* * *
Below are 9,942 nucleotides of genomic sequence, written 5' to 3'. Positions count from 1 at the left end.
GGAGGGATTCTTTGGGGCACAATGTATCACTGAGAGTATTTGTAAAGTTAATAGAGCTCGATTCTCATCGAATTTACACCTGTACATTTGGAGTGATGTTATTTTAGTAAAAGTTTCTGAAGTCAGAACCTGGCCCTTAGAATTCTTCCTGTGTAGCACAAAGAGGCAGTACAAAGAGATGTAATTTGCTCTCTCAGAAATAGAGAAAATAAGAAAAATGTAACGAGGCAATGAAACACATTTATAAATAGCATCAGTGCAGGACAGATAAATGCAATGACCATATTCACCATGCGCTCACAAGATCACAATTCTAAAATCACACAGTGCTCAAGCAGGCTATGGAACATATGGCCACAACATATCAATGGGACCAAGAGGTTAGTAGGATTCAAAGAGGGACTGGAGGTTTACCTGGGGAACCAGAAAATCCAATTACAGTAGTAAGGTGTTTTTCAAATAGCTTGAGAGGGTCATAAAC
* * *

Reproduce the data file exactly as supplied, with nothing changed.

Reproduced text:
Below are 9,942 nucleotides of genomic sequence, written 5' to 3'. Positions count from 1 at the left end.
GGAGGGATTCTTTGGGGCACAATGTATCACTGAGAGTATTTGTAAAGTTAATAGAGCTCGATTCTCATCGAATTTACACCTGTACATTTGGAGTGATGTTATTTTAGTAAAAGTTTCTGAAGTCAGAACCTGGCCCTTAGAATTCTTCCTGTGTAGCACAAAGAGGCAGTACAAAGAGATGTAATTTGCTCTCTCAGAAATAGAGAAAATAAGAAAAATGTAACGAGGCAATGAAACACATTTATAAATAGCATCAGTGCAGGACAGATAAATGCAATGACCATATTCACCATGCGCTCACAAGATCACAATTCTAAAATCACACAGTGCTCAAGCAGGCTATGGAACATATGGCCACAACATATCAATGGGACCAAGAGGTTAGTAGGATTCAAAGAGGGACTGGAGGTTTACCTGGGGAACCAGAAAATCCAATTACAGTAGTAAGGTGTTTTTCAAATAGCTTGAGAGGGTCATAAAC